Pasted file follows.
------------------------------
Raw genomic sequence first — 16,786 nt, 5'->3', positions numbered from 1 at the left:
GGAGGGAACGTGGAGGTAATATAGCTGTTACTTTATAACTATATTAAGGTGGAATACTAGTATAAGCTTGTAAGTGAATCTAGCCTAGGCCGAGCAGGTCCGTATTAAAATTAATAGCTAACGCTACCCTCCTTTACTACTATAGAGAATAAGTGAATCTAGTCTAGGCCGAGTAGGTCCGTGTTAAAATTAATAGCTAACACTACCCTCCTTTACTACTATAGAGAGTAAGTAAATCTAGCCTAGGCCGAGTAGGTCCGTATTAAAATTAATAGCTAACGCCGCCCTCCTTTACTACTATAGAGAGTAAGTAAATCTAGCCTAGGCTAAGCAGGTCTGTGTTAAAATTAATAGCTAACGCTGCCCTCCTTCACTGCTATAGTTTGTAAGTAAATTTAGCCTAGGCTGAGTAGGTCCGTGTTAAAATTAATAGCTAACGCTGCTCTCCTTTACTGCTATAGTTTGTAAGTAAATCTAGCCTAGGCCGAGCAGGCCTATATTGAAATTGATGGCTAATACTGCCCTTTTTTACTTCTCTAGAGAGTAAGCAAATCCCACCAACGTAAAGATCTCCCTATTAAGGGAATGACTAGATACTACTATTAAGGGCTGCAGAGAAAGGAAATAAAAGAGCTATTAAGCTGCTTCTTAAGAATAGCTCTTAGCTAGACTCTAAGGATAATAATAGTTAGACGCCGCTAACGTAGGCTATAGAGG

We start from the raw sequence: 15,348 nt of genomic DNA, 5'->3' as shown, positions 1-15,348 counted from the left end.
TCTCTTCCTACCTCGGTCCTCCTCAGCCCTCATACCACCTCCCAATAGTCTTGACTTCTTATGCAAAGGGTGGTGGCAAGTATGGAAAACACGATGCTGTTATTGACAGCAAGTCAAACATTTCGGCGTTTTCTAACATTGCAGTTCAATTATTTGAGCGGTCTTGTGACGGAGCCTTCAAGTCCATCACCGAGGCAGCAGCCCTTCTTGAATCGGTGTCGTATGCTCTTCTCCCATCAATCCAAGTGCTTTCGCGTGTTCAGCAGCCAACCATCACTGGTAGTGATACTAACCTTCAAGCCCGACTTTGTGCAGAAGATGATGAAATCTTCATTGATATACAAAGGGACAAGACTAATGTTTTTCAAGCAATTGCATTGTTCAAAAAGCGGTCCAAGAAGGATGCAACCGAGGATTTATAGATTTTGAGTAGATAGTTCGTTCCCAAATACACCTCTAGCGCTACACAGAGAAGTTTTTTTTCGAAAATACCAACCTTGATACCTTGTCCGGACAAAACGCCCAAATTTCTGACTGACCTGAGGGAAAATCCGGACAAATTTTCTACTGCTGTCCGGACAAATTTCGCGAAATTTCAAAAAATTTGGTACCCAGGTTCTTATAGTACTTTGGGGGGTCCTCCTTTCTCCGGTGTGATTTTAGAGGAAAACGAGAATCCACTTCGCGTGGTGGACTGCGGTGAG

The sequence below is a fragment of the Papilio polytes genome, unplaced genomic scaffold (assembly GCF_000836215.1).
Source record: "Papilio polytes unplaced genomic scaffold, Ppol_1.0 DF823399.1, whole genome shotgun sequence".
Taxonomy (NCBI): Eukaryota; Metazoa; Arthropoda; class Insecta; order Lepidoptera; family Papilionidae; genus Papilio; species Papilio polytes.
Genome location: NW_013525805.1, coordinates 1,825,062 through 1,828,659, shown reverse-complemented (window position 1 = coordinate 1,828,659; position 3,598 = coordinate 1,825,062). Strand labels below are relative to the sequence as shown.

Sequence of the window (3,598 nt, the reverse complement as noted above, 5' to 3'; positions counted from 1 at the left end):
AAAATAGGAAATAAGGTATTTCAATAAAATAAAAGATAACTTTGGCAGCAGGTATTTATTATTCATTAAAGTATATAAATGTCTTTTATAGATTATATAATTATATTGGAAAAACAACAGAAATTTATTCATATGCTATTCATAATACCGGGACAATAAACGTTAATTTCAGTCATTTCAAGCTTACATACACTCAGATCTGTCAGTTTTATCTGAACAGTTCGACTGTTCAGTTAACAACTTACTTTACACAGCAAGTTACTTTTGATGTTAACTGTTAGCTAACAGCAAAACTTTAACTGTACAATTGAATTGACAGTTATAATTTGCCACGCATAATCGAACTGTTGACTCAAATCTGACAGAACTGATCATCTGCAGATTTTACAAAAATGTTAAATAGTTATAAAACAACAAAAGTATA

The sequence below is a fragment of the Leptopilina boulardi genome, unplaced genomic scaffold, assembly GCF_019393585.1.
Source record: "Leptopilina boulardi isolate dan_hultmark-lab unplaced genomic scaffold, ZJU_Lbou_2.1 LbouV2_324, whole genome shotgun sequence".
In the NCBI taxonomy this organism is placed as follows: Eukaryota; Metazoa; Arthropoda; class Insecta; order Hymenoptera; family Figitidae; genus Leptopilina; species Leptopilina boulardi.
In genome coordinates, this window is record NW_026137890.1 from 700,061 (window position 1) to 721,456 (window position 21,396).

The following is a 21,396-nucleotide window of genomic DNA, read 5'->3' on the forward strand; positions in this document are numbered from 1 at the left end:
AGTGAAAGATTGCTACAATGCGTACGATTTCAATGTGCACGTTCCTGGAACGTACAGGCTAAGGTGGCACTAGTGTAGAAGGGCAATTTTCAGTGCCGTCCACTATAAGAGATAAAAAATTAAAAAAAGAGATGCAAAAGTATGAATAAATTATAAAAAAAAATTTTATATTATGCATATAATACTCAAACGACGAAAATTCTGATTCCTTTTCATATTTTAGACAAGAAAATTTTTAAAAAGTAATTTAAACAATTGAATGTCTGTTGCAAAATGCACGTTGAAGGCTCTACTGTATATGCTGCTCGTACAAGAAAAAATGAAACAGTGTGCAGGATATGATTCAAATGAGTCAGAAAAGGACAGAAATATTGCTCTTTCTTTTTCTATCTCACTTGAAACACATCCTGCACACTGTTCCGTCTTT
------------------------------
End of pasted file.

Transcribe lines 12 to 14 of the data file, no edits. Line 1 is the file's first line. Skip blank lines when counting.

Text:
Source record: "Leptopilina boulardi isolate dan_hultmark-lab unplaced genomic scaffold, ZJU_Lbou_2.1 LbouV2_324, whole genome shotgun sequence".
In the NCBI taxonomy this organism is placed as follows: Eukaryota; Metazoa; Arthropoda; class Insecta; order Hymenoptera; family Figitidae; genus Leptopilina; species Leptopilina boulardi.
In genome coordinates, this window is record NW_026137890.1 from 700,061 (window position 1) to 721,456 (window position 21,396).